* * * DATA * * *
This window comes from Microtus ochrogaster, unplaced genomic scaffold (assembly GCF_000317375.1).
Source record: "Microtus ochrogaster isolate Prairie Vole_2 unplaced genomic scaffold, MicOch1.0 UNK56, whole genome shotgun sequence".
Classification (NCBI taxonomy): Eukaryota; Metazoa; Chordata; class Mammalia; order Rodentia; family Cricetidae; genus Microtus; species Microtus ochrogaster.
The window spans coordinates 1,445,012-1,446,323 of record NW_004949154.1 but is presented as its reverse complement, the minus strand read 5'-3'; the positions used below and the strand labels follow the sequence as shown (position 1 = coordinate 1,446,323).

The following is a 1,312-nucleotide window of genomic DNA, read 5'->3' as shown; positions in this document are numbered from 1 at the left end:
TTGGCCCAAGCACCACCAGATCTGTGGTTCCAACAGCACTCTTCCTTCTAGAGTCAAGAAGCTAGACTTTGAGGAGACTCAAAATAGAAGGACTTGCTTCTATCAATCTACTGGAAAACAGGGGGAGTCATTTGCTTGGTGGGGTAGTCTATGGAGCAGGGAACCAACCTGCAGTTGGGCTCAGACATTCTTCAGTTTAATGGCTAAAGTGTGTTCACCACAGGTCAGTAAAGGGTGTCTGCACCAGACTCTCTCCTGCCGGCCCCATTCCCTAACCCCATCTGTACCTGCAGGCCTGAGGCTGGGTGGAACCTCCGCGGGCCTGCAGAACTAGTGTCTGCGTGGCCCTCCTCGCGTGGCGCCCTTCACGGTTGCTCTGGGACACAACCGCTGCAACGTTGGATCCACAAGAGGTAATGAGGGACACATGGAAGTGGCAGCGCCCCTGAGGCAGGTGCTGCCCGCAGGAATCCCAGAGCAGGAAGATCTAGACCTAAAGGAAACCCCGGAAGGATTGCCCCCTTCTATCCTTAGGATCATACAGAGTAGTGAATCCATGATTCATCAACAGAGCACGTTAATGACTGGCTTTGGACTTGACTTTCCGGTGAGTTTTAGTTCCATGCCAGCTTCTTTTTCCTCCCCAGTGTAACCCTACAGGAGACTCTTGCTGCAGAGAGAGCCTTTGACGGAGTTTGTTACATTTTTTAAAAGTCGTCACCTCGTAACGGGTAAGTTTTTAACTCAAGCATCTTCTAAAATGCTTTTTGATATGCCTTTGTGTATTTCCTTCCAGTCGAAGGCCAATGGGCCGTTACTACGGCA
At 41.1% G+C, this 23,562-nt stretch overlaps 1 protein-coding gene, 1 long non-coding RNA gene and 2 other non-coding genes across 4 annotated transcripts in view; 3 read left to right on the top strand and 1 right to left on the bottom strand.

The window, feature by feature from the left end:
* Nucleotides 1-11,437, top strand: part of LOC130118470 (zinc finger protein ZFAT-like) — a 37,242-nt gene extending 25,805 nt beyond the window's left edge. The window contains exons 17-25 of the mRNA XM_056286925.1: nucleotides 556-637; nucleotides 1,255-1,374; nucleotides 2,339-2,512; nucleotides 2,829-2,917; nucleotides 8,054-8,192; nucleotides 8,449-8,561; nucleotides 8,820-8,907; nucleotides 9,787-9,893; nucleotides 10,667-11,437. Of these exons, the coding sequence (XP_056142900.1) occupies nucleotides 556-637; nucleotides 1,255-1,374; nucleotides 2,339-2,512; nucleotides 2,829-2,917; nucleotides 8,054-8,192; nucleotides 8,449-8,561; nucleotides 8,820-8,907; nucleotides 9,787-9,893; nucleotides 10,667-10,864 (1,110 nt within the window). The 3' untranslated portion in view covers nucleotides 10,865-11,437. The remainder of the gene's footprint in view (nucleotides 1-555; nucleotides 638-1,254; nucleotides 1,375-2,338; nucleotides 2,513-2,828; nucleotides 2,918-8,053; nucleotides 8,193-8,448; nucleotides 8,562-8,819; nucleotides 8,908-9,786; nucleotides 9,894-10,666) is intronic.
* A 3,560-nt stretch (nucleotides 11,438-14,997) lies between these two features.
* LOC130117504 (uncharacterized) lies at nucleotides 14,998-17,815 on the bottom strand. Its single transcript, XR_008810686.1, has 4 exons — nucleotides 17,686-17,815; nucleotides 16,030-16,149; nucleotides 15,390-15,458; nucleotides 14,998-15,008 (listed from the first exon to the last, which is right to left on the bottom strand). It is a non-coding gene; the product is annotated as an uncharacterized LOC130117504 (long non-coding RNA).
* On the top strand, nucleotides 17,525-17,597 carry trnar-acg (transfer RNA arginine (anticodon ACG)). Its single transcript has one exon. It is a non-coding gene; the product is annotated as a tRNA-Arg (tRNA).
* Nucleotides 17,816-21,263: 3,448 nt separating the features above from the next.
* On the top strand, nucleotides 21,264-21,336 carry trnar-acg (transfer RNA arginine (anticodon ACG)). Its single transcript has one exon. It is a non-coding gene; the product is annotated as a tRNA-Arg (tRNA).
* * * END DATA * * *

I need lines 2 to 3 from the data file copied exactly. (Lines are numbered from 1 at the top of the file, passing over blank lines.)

Source record: "Microtus ochrogaster isolate Prairie Vole_2 unplaced genomic scaffold, MicOch1.0 UNK56, whole genome shotgun sequence".
Classification (NCBI taxonomy): Eukaryota; Metazoa; Chordata; class Mammalia; order Rodentia; family Cricetidae; genus Microtus; species Microtus ochrogaster.